The phenomenon of activist judicial oversight when it comes to Deferred Prosecution Agreements (“DPA”) is alive and well at least in Judge John Gleeson’s courtroom. Earlier this month, HSBC’s court-appointed monitor, Michael G. Cherkasky filed a quarterly report describing serious issues with the bank’s progress in improving its Anti-Money Laundering (“AML”) and sanctions compliance programs. Apparently Gleeson was not pleased and has reinserted himself into the case.

For those not aware, in July 2013, Gleeson approved a DPA between the Department of Justice and HSBC Bank over the British lender’s significant violations of anti-money laundering/sanctions laws and regulations. However, initial approval of the DPA came only after a significant delay during which the Judge indicated he was considering rejecting the agreement as too lenient. In the Memorandum and Order approving the DPA, Gleeson made clear he would continue to monitor implementation of the agreement, warning

As long as the government asks the Court to keep this criminal case on its docket, the Court retains the authority to ensure that the implementation of the DPA remains within the bounds of lawfulness and respects the integrity of this Court.

He also directed the parties to file quarterly implementation reports so that the court could monitor HSBC’s progress.

Flash forward to last Tuesday. Judge Gleeson has ordered that DOJ file the full “First Annual Follow-Up Review Report” produced by Cherkasky. The full report is not required to be filed with the court under the terms of the DPA, which means that Gleeson is unsatisfied, or at least wants to take a closer look at HSBC’s efforts to fix the problems which gave rise to past violations. This comes despite Cherkasky and DOJ’s finding that HSBC continues “to act in good faith to meet the requirements of the DPA.”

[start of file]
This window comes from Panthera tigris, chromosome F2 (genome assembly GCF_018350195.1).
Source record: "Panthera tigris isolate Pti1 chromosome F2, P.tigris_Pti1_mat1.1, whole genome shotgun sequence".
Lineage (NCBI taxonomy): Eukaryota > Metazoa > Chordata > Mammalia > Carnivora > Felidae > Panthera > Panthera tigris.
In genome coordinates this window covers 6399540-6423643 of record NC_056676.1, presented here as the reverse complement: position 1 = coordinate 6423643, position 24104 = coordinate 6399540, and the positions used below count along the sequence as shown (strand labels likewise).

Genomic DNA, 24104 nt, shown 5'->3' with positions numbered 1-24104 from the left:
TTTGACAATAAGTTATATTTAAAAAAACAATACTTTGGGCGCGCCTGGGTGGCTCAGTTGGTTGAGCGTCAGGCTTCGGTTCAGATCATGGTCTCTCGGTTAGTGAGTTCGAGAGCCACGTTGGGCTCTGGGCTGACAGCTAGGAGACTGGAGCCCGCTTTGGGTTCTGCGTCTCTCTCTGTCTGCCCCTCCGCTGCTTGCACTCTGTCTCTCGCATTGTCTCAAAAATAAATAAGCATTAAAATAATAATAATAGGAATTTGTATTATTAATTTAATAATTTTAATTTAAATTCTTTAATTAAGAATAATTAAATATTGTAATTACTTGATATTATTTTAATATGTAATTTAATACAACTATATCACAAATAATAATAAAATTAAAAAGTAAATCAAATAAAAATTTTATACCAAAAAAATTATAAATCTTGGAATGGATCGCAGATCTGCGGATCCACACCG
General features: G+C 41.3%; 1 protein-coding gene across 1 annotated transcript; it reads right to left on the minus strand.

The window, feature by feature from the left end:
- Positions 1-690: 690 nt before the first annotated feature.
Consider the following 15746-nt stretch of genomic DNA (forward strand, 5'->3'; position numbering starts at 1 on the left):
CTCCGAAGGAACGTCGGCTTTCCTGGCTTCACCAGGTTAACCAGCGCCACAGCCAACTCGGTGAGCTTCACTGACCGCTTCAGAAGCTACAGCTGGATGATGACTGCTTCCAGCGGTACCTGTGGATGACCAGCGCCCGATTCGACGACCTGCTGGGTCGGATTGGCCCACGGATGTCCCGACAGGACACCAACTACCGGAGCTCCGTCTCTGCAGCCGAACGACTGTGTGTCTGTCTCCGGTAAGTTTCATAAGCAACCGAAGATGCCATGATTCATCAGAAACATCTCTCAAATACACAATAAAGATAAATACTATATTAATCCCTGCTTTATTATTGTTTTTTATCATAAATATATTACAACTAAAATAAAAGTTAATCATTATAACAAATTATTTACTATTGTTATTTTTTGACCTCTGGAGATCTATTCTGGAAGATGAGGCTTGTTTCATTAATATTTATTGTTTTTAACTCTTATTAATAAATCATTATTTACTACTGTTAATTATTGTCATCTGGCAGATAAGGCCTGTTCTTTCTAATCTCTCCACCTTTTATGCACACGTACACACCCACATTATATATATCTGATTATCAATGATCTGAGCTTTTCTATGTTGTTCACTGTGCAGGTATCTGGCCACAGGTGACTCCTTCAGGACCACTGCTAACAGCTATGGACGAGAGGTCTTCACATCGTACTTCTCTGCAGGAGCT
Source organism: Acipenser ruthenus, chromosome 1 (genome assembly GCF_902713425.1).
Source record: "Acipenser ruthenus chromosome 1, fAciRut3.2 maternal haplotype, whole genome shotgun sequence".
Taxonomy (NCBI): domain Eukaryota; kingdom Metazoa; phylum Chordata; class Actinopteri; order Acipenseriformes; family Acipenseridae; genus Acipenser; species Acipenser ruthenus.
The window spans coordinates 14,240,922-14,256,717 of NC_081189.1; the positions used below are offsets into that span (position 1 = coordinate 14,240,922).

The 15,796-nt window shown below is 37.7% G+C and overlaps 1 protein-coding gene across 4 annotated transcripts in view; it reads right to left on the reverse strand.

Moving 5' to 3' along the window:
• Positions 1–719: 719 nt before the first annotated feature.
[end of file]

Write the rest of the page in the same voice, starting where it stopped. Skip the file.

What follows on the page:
Coming on the heels of Judge Leon’s rejection of the Fokker Services B.V. DPA – it should be obvious by now that judges are not simply going to sit back and accept what either DOJ or defendants are telling them. For both initial terms of, and compliance with, DPAs, judges seem determined to leave their mark.

It also shows the difficulty in reforming a massive financial institution such as HSBC. Despite bringing on a number of former-Treasury personnel, including former Undersecretary for Terrorism and Financial Intelligence Stuart Levey, HSBC still has a long way to go towards satisfying both the government and Judge Gleeson.